A top UN envoy has arrived in North Korea hoping to push forward international efforts to persuade North Korea to return to negotiations on nuclear disarmament.
Arriving at Pyongyang airport Lynn Pascoe, the UN under-secretary-general for political affairs, said the aim of his visit was to find "ways we can cooperate better", adding that he hoped talks with North Korean officials would prove "useful".
Pascoe is the first senior UN official to visit North Korea in six years.
He is believed to be carrying a letter from Ban Ki-moon, the UN secretary-general, addressed to North Korea's reclusive leader, Kim Jong-il.
Pascoe's four-day trip comes days after Kim reportedly assured a visiting Chinese official that he is committed to the denuclearisation of the Korean peninsula.
A subsequent Chinese statement extended an invitation China's president for Kim to visit China "when convenient" and calling for the nuclear issue to be "appropriately dealt with".
Following the Chinese visit, Kim Kye-gwan, the top North Korean nuclear negotiator, flew to Beijing.
|Kim Jong-il, right, hosted a visitng Chinese envoy earlier this week [EPA]
South Korea's Yonhap news agency said he would be holding talks with his Chinese counterparts on steps to restart the stalled aid-for-disarmament talks.
Yonhap, citing unidentified diplomatic sources in Beijing, said the meeting is believed to have focused on the North's demands for UN sanctions to be lifted and for a peace treaty with the US before it will return to talks.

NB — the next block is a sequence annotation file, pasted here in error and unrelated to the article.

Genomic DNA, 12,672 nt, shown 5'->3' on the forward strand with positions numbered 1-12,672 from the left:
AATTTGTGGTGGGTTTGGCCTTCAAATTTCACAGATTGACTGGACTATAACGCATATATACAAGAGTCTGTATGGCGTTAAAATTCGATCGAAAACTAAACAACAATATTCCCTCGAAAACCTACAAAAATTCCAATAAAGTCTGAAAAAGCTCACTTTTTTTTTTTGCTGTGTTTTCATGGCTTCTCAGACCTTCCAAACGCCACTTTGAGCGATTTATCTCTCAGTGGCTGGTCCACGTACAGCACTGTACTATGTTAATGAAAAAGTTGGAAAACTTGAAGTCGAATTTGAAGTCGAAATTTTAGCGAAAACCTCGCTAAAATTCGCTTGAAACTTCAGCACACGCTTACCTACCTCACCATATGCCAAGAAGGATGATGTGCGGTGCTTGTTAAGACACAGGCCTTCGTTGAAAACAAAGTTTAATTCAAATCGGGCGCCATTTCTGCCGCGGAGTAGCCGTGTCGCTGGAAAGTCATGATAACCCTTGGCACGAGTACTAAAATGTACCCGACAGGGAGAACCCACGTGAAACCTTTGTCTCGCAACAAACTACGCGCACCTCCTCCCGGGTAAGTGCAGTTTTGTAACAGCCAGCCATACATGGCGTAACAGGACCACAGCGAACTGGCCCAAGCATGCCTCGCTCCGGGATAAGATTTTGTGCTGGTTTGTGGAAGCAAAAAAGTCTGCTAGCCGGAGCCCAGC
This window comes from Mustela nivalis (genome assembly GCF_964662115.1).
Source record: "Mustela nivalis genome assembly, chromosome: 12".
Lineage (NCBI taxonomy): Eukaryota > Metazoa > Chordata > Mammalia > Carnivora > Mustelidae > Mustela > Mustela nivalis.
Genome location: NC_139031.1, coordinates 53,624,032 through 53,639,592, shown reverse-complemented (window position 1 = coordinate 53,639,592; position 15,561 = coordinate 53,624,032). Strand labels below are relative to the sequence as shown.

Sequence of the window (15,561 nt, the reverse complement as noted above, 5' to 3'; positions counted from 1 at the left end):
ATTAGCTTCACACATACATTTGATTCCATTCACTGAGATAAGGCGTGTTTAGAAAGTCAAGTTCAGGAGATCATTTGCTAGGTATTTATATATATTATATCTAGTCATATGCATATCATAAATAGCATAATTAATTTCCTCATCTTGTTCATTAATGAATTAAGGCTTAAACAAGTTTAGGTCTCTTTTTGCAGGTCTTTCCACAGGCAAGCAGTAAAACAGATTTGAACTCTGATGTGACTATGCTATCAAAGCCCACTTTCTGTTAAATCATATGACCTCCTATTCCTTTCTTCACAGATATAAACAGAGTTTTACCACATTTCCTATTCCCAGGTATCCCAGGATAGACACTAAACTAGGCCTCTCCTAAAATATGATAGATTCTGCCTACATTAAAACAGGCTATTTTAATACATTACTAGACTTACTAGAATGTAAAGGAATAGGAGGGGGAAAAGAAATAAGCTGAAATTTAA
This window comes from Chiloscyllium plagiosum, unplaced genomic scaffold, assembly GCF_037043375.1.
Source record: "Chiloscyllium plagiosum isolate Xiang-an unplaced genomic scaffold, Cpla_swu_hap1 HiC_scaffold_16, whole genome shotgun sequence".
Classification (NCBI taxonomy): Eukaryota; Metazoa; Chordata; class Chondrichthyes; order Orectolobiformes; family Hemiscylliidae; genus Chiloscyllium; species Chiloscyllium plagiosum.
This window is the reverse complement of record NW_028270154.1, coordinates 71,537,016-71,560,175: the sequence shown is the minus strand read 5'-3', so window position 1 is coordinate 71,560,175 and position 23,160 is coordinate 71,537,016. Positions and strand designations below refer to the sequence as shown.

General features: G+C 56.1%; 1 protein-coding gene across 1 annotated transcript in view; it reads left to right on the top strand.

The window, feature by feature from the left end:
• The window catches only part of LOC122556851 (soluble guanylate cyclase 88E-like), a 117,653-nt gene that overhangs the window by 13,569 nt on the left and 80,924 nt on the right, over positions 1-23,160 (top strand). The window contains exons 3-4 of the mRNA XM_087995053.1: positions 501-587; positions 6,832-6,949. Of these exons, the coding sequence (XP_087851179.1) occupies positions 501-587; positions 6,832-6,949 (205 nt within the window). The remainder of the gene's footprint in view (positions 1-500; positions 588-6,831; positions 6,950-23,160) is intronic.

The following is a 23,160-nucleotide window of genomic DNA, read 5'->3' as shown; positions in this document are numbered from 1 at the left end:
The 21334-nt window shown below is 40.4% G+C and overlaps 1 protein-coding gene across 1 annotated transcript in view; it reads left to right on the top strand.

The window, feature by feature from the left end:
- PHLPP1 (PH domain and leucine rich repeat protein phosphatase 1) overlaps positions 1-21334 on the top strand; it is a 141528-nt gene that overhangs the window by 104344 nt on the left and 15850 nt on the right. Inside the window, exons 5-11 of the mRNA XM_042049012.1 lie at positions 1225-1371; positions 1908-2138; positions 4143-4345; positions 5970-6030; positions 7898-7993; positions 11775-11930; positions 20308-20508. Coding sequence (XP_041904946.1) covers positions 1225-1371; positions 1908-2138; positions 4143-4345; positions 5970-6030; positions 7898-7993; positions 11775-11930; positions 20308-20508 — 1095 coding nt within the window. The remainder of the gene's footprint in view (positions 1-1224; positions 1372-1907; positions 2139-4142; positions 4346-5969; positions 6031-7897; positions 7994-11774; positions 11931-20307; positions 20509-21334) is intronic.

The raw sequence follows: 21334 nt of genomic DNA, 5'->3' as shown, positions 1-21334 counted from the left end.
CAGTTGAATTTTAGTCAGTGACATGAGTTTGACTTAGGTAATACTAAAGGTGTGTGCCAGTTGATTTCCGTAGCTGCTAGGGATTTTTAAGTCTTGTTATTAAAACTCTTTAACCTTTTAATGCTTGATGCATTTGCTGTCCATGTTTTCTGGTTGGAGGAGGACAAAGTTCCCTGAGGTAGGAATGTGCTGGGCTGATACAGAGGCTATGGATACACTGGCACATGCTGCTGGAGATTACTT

The recent flurry of diplomacy has heightened speculation that there could be a breakthrough in efforts to jump-start the stalled six-nation talks.
The talks, hosted by Beijing, bring together envoys from the two Koreas, the US, China, Russia and Japan.
South Korea's Dong-a Ilbo newspaper on Wednesday said that Kim, the North's nuclear envoy, had flown to China with his English interpreter, and speculated that he may travel on meet his US counterpart Sung Kim in an unidentified third country.
Analysts say the North is feeling the pressure of UN sanctions imposed after its nuclear test last year.
"This is a sign that the resumption of the six-party talks is imminent," Yang Moo-jin, a professor at the University of North Korean Studies in Seoul, told the AFP news agency.
"The right words must be followed by action. Words by themselves are not sufficient"
P J Crowley, US State Department spokesman
He said the North's top negotiator "is expected to tell Chinese officials about North Korea's disarmament plan in a more concrete manner", probably in return for aid from Beijing.
In Washington, P J Crowley, a US state department spokesman, told reporters on Tuesday that the US supported efforts to restart nuclear disarmament talks, noting that the North seemed to be saying the right things recently.
"The right words must be followed by action. Words by themselves are not sufficient," he said.
"We think that China and the United States see the current situation with respect to North Korea very similarly, and we would hope that the North Korean delegation will receive a very firm message."
North Korea walked away from the talks last year during a standoff over its nuclear and missile programmes.